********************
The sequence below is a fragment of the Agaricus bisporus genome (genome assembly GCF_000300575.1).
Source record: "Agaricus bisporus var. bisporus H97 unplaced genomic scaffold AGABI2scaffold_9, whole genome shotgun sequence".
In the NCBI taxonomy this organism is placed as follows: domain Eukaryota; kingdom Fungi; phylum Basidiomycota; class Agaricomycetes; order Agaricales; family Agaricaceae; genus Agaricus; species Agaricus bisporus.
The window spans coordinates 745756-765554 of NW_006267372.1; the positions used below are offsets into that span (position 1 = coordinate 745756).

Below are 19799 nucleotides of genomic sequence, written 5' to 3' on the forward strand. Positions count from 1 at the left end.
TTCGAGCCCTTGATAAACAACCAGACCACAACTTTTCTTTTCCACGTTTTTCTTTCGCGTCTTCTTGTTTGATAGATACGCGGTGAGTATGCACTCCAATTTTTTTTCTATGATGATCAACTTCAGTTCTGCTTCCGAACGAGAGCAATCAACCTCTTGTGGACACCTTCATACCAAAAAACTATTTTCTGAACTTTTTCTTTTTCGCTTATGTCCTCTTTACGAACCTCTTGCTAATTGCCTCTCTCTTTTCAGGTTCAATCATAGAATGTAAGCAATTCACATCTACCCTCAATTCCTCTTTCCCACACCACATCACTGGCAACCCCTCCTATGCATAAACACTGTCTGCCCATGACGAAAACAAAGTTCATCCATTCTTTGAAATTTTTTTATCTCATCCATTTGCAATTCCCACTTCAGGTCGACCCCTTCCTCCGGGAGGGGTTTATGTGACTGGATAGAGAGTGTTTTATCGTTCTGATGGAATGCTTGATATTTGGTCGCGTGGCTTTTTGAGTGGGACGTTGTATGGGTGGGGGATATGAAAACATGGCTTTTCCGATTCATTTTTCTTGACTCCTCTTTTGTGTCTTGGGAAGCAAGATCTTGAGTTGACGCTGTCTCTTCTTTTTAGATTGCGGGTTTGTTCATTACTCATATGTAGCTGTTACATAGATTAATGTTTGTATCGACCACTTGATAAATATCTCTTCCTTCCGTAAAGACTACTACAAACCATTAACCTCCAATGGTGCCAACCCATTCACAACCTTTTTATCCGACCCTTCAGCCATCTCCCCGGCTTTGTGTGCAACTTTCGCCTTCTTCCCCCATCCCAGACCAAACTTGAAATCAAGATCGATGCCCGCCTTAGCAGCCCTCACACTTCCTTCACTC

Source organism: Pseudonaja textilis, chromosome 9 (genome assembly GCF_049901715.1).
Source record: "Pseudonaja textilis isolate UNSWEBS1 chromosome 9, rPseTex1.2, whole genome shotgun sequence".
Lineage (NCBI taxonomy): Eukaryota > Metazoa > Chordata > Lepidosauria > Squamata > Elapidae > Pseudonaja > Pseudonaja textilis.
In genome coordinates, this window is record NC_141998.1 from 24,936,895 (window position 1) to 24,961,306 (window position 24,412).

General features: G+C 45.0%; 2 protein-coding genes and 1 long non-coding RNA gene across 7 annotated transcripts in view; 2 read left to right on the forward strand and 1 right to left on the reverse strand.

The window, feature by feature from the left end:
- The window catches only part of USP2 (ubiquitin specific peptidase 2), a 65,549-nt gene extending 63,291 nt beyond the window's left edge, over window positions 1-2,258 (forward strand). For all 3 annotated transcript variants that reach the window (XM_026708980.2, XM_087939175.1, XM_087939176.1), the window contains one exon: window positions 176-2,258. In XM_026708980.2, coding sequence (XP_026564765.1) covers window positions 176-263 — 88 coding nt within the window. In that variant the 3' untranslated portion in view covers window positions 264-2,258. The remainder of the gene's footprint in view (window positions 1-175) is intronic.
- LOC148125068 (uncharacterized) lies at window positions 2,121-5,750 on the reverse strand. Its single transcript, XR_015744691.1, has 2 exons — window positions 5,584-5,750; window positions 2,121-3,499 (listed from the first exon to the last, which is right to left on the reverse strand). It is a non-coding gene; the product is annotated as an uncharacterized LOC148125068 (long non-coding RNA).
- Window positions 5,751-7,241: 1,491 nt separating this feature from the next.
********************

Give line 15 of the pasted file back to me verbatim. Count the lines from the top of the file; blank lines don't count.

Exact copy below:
- Window positions 5,751-7,241: 1,491 nt separating this feature from the next.